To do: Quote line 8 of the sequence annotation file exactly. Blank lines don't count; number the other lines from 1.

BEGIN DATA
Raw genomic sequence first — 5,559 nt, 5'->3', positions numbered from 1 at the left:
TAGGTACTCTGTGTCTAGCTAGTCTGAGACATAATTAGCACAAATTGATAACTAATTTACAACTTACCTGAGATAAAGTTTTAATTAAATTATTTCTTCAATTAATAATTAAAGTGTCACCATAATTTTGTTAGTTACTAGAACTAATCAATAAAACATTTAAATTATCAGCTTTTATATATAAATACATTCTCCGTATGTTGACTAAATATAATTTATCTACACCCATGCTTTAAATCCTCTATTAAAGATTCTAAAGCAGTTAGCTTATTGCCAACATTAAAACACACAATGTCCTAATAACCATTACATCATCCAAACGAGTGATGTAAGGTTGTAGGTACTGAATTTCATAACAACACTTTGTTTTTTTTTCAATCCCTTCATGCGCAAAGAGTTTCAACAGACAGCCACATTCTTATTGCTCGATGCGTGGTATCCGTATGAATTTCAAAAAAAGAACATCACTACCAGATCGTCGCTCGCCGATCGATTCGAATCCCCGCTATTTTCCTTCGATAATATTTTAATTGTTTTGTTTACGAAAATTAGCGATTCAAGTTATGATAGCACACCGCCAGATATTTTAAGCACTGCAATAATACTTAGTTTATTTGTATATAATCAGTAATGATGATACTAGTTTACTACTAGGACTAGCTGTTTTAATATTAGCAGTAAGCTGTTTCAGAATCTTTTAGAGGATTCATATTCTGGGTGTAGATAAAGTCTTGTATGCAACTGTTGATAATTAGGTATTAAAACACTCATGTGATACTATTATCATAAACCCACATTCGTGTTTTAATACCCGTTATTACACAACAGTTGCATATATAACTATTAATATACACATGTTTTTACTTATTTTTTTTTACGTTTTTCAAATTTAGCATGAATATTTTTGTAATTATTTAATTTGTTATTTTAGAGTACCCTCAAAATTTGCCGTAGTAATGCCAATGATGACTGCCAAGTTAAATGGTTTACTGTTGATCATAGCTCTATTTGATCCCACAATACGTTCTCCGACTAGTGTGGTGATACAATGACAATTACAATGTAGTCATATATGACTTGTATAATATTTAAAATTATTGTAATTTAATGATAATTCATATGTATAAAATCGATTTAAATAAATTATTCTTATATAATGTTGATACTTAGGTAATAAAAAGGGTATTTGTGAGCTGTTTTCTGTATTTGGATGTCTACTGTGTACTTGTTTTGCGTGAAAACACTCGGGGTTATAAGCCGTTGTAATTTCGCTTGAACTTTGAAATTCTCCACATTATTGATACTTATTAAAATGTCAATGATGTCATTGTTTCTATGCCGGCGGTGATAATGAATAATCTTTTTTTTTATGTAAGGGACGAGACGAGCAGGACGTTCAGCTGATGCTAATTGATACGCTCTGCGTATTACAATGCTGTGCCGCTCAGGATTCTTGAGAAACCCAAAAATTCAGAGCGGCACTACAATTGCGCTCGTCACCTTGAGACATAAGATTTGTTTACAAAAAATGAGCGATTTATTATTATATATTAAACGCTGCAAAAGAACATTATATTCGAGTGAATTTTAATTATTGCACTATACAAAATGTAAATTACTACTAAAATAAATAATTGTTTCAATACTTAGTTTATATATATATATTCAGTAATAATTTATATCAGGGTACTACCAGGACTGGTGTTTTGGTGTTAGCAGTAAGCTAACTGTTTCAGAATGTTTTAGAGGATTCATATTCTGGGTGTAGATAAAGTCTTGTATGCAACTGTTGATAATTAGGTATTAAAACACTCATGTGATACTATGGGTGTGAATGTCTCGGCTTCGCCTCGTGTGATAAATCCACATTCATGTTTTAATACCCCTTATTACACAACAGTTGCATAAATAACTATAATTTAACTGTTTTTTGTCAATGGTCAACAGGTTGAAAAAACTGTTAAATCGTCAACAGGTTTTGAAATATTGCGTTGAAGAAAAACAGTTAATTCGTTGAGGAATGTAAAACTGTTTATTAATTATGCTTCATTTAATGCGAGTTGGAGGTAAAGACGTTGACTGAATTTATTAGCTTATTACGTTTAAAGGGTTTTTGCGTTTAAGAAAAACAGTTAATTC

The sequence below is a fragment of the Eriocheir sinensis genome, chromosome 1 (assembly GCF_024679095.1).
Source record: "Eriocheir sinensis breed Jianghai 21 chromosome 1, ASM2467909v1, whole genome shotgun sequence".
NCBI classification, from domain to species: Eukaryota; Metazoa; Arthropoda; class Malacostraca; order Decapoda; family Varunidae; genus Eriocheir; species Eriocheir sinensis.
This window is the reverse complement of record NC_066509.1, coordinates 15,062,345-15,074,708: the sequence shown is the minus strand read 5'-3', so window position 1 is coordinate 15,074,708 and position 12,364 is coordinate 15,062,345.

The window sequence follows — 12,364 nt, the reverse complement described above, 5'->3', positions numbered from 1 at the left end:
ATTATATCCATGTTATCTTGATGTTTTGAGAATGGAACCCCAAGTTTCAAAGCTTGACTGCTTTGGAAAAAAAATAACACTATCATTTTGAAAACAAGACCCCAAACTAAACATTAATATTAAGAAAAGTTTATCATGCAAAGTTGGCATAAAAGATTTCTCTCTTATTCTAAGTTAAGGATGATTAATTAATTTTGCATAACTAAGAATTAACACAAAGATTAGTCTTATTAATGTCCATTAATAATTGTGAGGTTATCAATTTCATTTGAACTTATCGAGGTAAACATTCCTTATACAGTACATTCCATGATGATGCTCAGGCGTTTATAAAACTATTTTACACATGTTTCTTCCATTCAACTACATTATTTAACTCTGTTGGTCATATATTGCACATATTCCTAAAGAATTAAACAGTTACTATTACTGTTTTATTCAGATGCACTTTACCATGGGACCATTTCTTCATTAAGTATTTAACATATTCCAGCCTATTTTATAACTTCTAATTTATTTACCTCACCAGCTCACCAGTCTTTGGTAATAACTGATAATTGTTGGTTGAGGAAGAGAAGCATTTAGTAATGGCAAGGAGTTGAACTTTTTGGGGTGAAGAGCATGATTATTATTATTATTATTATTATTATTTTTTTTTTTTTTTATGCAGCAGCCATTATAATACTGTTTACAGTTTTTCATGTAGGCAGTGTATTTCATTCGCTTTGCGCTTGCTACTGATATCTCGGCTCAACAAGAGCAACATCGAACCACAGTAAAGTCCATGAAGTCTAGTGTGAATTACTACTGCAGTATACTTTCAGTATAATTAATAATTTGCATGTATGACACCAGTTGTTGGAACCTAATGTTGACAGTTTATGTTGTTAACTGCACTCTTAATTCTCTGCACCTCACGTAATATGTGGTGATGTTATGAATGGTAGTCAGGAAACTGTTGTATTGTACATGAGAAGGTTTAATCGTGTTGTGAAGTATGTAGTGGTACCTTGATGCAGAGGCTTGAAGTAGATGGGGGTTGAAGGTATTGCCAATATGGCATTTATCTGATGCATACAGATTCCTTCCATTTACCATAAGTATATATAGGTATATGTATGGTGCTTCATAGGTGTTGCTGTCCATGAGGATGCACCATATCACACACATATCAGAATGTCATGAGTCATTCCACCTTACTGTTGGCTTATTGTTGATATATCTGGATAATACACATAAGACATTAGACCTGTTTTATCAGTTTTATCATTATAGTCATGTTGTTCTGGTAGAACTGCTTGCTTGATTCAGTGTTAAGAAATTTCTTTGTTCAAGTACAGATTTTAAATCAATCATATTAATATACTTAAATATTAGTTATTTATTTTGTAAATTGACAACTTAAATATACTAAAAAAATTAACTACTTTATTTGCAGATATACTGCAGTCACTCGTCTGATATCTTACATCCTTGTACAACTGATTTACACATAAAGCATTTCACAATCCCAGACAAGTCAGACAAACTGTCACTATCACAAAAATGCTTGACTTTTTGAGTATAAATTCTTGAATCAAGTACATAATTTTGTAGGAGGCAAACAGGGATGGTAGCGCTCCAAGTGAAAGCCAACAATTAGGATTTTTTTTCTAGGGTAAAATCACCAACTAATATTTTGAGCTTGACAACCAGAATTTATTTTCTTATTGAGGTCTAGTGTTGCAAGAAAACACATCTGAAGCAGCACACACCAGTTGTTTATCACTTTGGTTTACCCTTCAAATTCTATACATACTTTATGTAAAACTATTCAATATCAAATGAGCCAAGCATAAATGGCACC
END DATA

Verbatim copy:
ATTATATCCATGTTATCTTGATGTTTTGAGAATGGAACCCCAAGTTTCAAAGCTTGACTGCTTTGGAAAAAAAATAACACTATCATTTTGAAAACAAGACCCCAAACTAAACATTAATATTAAGAAAAGTTTATCATGCAAAGTTGGCATAAAAGATTTCTCTCTTATTCTAAGTTAAGGATGATTAATTAATTTTGCATAACTAAGAATTAACACAAAGATTAGTCTTATTAATGTCCATTAATAATTGTGAGGTTATCAATTTCATTTGAACTTATCGAGGTAAACATTCCTTATACAGTACATTCCATGATGATGCTCAGGCGTTTATAAAACTATTTTACACATGTTTCTTCCATTCAACTACATTATTTAACTCTGTTGGTCATATATTGCACATATTCCTAAAGAATTAAACAGTTACTATTACTGTTTTATTCAGATGCACTTTACCATGGGACCATTTCTTCATTAAGTATTTAACATATTCCAGCCTATTTTATAACTTCTAATTTATTTACCTCACCAGCTCACCAGTCTTTGGTAATAACTGATAATTGTTGGTTGAGGAAGAGAAGCATTTAGTAATGGCAAGGAGTTGAACTTTTTGGGGTGAAGAGCATGATTATTATTATTATTATTATTATTATTTTTTTTTTTTTTTATGCAGCAGCCATTATAATACTGTTTACAGTTTTTCATGTAGGCAGTGTATTTCATTCGCTTTGCGCTTGCTACTGATATCTCGGCTCAACAAGAGCAACATCGAACCACAGTAAAGTCCATGAAGTCTAGTGTGAATTACTACTGCAGTATACTTTCAGTATAATTAATAATTTGCATGTATGACACCAGTTGTTGGAACCTAATGTTGACAGTTTATGTTGTTAACTGCACTCTTAATTCTCTGCACCTCACGTAATATGTGGTGATGTTATGAATGGTAGTCAGGAAACTGTTGTATTGTACATGAGAAGGTTTAATCGTGTTGTGAAGTATGTAGTGGTACCTTGATGCAGAGGCTTGAAGTAGATGGGGGTTGAAGGTATTGCCAATATGGCATTTATCTGATGCATACAGATTCCTTCCATTTACCATAAGTATATATAGGTATATGTATGGTGCTTCATAGGTGTTGCTGTCCATGAGGATGCACCATATCACACACATATCAGAATGTCATGAGTCATTCCACCTTACTGTTGGCTTATTGTTGATATATCTGGATAATACACATAAGACATTAGACCTGTTTTATCAGTTTTATCATTATAGTCATGTTGTTCTGGTAGAACTGCTTGCTTGATTCAGTGTTAAGAAATTTCTTTGTTCAAGTACAGATTTTAAATCAATCATATTAATATACTTAAATATTAGTTATTTATTTTGTAAATTGACAACTTAAATATACTAAAAAAATTAACTACTTTATTTGCAGATATACTGCAGTCACTCGTCTGATATCTTACATCCTTGTACAACTGATTTACACATAAAGCATTTCACAATCCCAGACAAGTCAGACAAACTGTCACTATCACAAAAATGCTTGACTTTTTGAGTATAAATTCTTGAATCAAGTACATAATTTTGTAGGAGGCAAACAGGGATGGTAGCGCTCCAAGTGAAAGCCAACAATTAGGATTTTTTTTCTAGGGTAAAATCACCAACTAATATTTTGAGCTTGACAACCAGAATTTATTTTCTTATTGAGGTCTAGTGTTGCAAGAAAACACATCTGAAGCAGCACACACCAGTTGTTTATCACTTTGGTTTACCCTTCAAATTCTATACATACTTTATGTAAAACTATTCAATATCAAATGAGCCAAGCATAAATGGCACC